AT&T, Verizon face shareholder revolt over NSA spying program

Verizon AT&T NSA Criticism

The American Civil Liberties Union of Northern California (ACLU) has announced it has partnered with various investment firms that have stakes in AT&T and Verizon to demand more transparency from the two carriers when it comes to government spying. To convince AT&T, the ACLU has partnered with The New York State Common Retirement Fund and Trillium Asset Management LLC. The Verizon shareholder proposal was jointly filed with Trillium Asset Management LLC, Park Foundation and Clean Yield Asset Management.

Back in June, the same organization filed a lawsuit against the U.S. government, challenging the NSA’s Patriot Act Phone Surveillance. The ACLU also started a campaign urging Americans to put pressure on Congress to limit the powers of the NSA.

Other technology companies including Google, Facebook, Yahoo, Twitter and others are already opposing the NSA’s surveillance, and are trying both to secure their services to protect the privacy of their customers and to become more transparent about the U.S. government’s requests for personal data.

Mobile operators, on the other hand, have yet to take a firm stance against NSA spying or to give more details about the kind of requests they receive from the government. In early June, reports revealed that both AT&T and Verizon provided millions of U.S. customers call records to the NSA, but neither carrier really offered any details about the data it had to hand over to the government. That’s why the ACLU decided to partner with investors to take action.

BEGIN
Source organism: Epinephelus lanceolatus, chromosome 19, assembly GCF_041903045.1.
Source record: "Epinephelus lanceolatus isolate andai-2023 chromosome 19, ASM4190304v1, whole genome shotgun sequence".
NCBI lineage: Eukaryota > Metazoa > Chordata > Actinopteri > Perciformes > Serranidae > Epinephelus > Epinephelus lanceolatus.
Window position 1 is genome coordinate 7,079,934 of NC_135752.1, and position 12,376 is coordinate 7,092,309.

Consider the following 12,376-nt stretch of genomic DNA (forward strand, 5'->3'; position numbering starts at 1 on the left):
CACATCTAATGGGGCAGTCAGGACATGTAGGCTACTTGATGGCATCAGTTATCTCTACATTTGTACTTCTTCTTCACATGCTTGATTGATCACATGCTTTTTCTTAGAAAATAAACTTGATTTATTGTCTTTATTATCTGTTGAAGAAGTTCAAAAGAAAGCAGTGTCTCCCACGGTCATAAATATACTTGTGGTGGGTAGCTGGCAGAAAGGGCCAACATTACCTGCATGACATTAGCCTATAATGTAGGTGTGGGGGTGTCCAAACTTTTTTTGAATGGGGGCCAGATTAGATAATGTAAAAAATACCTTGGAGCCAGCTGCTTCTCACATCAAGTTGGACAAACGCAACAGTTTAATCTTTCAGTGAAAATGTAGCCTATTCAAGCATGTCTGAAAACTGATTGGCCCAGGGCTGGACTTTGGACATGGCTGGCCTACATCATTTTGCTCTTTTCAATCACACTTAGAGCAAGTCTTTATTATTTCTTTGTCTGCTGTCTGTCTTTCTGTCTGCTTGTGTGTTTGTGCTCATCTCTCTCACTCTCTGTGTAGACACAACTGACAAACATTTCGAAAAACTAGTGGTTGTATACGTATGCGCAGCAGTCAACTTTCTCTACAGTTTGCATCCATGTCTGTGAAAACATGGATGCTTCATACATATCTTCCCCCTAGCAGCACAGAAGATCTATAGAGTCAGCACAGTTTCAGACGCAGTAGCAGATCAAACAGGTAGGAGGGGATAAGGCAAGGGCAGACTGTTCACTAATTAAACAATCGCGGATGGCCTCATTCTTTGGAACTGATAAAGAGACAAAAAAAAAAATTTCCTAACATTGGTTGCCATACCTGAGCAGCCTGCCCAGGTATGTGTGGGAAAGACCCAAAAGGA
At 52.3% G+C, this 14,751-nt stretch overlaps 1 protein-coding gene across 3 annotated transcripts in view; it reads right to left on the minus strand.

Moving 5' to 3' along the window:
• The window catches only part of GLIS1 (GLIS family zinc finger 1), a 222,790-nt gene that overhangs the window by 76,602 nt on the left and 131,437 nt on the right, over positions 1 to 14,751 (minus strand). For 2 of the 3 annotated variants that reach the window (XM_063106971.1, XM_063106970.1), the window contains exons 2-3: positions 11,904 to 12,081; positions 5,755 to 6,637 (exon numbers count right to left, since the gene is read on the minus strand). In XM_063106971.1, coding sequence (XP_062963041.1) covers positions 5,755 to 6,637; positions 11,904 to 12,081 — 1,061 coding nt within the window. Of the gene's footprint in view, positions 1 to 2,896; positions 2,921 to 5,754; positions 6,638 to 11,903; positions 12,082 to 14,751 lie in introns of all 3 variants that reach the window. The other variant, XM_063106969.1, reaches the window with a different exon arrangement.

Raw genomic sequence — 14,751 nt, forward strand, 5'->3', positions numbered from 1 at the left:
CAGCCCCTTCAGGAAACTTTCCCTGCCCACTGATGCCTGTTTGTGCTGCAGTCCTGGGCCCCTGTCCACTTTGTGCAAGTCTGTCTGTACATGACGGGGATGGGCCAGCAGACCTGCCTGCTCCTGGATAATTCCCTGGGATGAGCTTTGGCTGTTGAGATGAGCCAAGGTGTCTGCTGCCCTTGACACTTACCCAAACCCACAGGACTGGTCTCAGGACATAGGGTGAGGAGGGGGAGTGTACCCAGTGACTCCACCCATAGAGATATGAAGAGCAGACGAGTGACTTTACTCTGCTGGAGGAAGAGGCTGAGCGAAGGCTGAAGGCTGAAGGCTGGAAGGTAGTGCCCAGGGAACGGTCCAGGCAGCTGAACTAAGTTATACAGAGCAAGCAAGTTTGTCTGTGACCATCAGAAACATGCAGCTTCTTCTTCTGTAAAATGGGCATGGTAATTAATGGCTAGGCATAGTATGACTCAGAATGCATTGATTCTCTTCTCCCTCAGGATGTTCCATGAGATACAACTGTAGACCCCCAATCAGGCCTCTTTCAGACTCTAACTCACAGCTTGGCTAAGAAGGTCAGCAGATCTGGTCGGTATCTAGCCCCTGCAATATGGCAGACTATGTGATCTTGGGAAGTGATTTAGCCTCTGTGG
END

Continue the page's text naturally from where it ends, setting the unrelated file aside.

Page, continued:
“The Chief Privacy Officers at AT&T and Verizon have praised transparency as a goal,” the ACLU wrote on its blog, “but it is time to back up those statements with action by releasing transparency reports.”

In the proposals filed with investors, the ACLU asks that both mobile operators agree to submit “semi-annual reports, subject to existing laws and regulation, providing metrics and discussion regarding requests for customer information by U.S. and foreign governments, at reasonable cost and omitting proprietary information.”

Via:
Ars Technica
Source:
ACLU (1), (2), (3)
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